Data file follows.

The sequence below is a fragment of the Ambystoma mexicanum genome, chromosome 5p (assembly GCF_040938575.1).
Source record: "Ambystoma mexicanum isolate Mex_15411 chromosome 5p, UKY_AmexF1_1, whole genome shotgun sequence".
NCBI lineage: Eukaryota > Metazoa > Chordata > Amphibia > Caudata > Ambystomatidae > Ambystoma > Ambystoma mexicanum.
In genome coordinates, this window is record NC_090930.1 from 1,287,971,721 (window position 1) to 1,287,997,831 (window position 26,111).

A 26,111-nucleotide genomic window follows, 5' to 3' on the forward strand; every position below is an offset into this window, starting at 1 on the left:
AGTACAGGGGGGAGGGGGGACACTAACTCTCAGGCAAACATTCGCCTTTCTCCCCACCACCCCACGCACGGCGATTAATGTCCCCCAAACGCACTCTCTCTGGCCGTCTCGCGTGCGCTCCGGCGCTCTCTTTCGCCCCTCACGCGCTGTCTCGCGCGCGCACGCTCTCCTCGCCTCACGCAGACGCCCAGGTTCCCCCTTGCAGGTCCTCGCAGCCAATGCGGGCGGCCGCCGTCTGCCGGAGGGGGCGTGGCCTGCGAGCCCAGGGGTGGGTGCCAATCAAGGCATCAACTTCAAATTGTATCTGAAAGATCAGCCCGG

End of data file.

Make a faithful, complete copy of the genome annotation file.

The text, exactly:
The sequence below is a fragment of the Ambystoma mexicanum genome, chromosome 5p (assembly GCF_040938575.1).
Source record: "Ambystoma mexicanum isolate Mex_15411 chromosome 5p, UKY_AmexF1_1, whole genome shotgun sequence".
NCBI lineage: Eukaryota > Metazoa > Chordata > Amphibia > Caudata > Ambystomatidae > Ambystoma > Ambystoma mexicanum.
In genome coordinates, this window is record NC_090930.1 from 1,287,971,721 (window position 1) to 1,287,997,831 (window position 26,111).

A 26,111-nucleotide genomic window follows, 5' to 3' on the forward strand; every position below is an offset into this window, starting at 1 on the left:
AGTACAGGGGGGAGGGGGGACACTAACTCTCAGGCAAACATTCGCCTTTCTCCCCACCACCCCACGCACGGCGATTAATGTCCCCCAAACGCACTCTCTCTGGCCGTCTCGCGTGCGCTCCGGCGCTCTCTTTCGCCCCTCACGCGCTGTCTCGCGCGCGCACGCTCTCCTCGCCTCACGCAGACGCCCAGGTTCCCCCTTGCAGGTCCTCGCAGCCAATGCGGGCGGCCGCCGTCTGCCGGAGGGGGCGTGGCCTGCGAGCCCAGGGGTGGGTGCCAATCAAGGCATCAACTTCAAATTGTATCTGAAAGATCAGCCCGG